When most people go on vacation, they find themselves relaxing at the beach, drinking Mai Tais, taking in some light reading, and sleeping in. When I try to vacation I tend to have my ego ripped out of my psyche so I can fully examine all my demons and search deep into the dark depths of my soul to uncover all it is about me that is vile. To each his own.
It’s not like I had that intention when I got on the plane to California. My initial vision was that I take a work meeting, and then visit my lovely friend in LA to go on adventures. It was the perfect idea to get me out of my head because so far, no matter where I go, I keep bumping into me. I figured hanging out with a childhood friend who also happens to be one of the best people on planet earth would be the ideal getaway. Not to say that didn’t happen – but it wasn’t exactly the light-hearted jaunt I had intended.
The first 24 hours were pure bliss. Everything you dreamed a vacation would be. But then, on a hike, my knee started to hurt. Not because of any reason mind you, it just hurt. I knew what this meant. It meant it was time for my soul to communicate to my ego through the language of my body. OBVI!
My knee hurting was holding us back from all the fun things we could be doing. I knew the pain was a message I had to decode, because my body breaking down is when I am forced to do my deepest self-reflection. Otherwise I’m always on the move, trying this, doing that, being here, going there. But when my body slows me down, I am forced to think about all the things I avoid thinking about.
In a way, the ego journey was obvious. I was in LA. LA represents much more to me than just a city that will soon be underwater, or blown up by North Korea. LA is the mecca of ambition and success in my creative field. A lot of people ask me why I don’t move to LA, especially because it’s kind of hard to network / break into the business when you live amongst the trees in rural New Hampshire. Sure I often go outside and pitch my witty feminist script ideas to the squirrels, but they are so damn critical about narrative structure.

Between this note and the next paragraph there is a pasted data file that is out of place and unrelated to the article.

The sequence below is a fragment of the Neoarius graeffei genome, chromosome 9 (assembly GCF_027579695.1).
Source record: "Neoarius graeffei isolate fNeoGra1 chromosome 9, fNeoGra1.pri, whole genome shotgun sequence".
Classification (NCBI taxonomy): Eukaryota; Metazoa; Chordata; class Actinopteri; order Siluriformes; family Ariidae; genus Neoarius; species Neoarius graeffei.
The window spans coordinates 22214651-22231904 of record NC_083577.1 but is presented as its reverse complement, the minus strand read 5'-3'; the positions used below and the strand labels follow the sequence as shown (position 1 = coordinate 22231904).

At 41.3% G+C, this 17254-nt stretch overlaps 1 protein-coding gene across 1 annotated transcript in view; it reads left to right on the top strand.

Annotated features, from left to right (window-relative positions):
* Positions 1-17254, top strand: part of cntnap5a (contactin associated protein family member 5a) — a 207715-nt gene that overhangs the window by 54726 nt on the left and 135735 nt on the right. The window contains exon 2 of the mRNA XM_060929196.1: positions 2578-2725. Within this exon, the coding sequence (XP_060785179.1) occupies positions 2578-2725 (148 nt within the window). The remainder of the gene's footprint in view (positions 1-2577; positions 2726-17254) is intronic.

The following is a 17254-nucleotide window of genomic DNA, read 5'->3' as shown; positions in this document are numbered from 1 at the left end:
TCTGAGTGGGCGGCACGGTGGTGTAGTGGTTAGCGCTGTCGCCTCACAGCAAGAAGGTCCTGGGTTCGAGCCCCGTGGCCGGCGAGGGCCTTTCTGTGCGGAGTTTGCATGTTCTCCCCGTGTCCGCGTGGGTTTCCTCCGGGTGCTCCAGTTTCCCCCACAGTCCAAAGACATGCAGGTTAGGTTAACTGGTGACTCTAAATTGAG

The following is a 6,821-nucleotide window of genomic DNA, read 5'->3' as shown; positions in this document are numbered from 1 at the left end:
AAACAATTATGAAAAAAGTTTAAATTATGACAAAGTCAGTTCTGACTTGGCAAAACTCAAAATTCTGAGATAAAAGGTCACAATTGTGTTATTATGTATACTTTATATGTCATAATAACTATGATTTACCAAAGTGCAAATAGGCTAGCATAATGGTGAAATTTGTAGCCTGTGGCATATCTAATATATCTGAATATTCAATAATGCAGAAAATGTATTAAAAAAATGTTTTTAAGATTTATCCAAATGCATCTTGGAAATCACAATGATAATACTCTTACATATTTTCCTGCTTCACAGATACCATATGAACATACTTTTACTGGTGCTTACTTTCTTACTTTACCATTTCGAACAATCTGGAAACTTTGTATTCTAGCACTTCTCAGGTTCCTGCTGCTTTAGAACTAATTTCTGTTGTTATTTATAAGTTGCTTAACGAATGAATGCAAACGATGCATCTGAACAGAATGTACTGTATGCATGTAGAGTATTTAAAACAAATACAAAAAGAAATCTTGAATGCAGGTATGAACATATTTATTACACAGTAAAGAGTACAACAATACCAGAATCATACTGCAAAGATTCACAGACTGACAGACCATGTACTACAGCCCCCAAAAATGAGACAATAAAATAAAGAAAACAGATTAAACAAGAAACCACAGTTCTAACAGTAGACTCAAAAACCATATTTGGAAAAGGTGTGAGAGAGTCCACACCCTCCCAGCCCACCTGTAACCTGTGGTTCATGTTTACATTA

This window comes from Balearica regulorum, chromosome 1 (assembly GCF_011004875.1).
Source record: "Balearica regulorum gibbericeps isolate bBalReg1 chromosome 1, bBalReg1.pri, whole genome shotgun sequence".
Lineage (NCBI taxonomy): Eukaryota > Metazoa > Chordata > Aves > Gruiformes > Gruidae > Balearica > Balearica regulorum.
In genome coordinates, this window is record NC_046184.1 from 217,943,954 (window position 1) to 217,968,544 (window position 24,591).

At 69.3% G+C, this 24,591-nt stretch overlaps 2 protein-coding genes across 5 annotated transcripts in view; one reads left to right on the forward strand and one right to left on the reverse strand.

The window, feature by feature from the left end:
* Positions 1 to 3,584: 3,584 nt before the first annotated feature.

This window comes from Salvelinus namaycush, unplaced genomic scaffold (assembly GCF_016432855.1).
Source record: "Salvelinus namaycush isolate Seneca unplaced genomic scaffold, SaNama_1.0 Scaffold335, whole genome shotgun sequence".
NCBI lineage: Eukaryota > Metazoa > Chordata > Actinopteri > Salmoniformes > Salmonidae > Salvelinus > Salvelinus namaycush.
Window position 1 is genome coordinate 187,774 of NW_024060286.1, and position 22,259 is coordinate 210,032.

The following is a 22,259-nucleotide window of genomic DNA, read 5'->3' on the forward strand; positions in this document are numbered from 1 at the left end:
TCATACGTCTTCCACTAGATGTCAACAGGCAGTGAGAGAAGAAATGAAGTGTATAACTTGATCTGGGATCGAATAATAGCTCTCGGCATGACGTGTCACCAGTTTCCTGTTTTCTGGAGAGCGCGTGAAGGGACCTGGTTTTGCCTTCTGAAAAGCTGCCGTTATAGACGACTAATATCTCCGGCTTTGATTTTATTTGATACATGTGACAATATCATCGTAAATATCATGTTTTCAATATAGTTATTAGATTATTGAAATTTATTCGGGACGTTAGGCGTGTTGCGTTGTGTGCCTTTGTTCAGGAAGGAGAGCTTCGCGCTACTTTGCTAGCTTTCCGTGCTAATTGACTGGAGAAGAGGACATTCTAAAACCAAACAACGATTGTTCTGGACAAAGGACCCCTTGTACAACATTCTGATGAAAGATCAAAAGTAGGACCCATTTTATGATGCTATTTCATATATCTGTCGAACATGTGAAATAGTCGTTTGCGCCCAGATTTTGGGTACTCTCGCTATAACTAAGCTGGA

I’m an obsessive and ambitious person, but I don’t really thrive when I’m in places like New York and LA because I get too distracted. My FOMO takes over, and I end up flitting about to this place and that like a hummingbird with ADHD – always looking for the next place to be, or the next person to talk to. But when I’m isolated in nature, with nothing to pull me away from my work, I’m infinitely more productive. As an artist my life choices make sense because they facilitate creativity and productivity, but it’s not like I have any big success to brag about either.
A lot of these questions were coming up for me, but they are nothing new, and were not the mystery behind my knee pain. Then my friend made a comment… “You want to come here to LA to make big strides” and it really struck me. Not only because I have freakishly long legs, but also because the wanting to make strides was so clearly manifesting in my knee.
That night I went to bed, and I couldn’t sleep. I started thinking of how unconsciously judgmental I can be of my friends who are more focused on relationships than me. How there is this way I’ve felt superior because where they’re busy thinking and talking about guys, I am busy thinking and talking about my career. Constantly. I had to realize that I am no different than my friends looking for love. The yearning I have for my career is the same. I’m just as pathetic as a teenage girl the morning of prom, waiting to see if someone will call. I’m just as boring talking endlessly about this project or that, as any girl talking about this boy or that. I mean both conversations involve dicks, mine just happens to center around how to turn the vas deferens into a character for a video.